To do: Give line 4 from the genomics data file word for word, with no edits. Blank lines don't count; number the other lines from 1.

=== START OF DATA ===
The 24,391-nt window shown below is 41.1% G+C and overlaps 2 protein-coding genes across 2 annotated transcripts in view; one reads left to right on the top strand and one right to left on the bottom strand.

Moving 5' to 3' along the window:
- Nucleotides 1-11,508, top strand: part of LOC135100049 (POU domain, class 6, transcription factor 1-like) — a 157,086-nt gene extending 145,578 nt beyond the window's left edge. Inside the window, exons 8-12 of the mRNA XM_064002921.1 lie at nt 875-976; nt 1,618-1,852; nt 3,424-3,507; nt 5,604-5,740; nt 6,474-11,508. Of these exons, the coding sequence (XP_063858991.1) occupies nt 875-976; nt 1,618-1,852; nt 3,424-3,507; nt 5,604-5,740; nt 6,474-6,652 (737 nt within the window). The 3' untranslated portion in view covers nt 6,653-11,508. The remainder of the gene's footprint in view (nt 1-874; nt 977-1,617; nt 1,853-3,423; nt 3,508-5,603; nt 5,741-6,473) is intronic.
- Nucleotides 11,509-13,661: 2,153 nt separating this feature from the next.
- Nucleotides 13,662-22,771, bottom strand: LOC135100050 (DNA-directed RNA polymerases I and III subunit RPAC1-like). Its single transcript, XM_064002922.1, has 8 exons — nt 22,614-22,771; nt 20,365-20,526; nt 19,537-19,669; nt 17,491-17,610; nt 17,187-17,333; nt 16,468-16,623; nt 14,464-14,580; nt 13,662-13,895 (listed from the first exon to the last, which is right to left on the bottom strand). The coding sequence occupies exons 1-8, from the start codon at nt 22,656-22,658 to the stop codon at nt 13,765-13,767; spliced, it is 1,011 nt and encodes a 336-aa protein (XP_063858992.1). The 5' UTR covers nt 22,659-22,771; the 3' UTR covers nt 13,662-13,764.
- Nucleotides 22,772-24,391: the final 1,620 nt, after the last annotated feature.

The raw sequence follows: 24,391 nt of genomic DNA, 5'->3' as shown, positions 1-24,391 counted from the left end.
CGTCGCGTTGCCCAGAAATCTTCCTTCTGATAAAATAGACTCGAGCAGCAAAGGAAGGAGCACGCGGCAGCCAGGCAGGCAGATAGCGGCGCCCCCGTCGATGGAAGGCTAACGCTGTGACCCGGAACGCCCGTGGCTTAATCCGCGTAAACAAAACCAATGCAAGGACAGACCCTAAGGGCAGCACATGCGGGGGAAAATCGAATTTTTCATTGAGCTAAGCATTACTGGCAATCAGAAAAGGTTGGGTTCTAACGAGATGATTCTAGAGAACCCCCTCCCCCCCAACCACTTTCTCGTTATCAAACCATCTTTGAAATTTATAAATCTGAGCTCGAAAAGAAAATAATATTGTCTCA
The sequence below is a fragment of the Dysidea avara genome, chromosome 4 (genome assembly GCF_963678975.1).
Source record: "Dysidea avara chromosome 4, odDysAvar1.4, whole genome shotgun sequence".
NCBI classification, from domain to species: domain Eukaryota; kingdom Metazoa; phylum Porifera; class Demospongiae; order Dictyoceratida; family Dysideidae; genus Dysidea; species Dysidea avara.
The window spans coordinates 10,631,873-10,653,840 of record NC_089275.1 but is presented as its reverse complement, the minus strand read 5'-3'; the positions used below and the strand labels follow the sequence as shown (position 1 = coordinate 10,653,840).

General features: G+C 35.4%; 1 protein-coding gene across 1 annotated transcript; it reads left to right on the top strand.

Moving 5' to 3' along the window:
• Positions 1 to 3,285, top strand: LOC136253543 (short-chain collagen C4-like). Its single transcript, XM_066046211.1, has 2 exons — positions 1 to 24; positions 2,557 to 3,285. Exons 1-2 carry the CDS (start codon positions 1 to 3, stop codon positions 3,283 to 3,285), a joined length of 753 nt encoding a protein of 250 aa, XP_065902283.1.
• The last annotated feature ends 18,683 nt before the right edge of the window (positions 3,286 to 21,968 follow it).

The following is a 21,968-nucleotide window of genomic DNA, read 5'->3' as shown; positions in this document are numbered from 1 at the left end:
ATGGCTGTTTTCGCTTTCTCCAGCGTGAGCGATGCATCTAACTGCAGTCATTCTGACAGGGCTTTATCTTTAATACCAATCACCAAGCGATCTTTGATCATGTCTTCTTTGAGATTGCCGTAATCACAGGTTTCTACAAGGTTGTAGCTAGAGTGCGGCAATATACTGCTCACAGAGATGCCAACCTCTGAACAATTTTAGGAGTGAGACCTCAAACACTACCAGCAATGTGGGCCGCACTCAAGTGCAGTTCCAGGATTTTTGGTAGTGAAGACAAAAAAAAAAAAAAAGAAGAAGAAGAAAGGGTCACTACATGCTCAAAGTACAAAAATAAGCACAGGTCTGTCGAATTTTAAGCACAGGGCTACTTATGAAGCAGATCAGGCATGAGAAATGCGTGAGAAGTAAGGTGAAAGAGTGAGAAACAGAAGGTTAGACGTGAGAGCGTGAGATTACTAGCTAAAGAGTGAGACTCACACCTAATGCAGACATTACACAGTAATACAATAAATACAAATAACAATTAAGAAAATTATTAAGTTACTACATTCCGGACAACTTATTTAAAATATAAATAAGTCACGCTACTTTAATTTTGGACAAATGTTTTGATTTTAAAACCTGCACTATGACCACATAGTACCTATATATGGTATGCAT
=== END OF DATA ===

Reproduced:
- Nucleotides 11,509-13,661: 2,153 nt separating this feature from the next.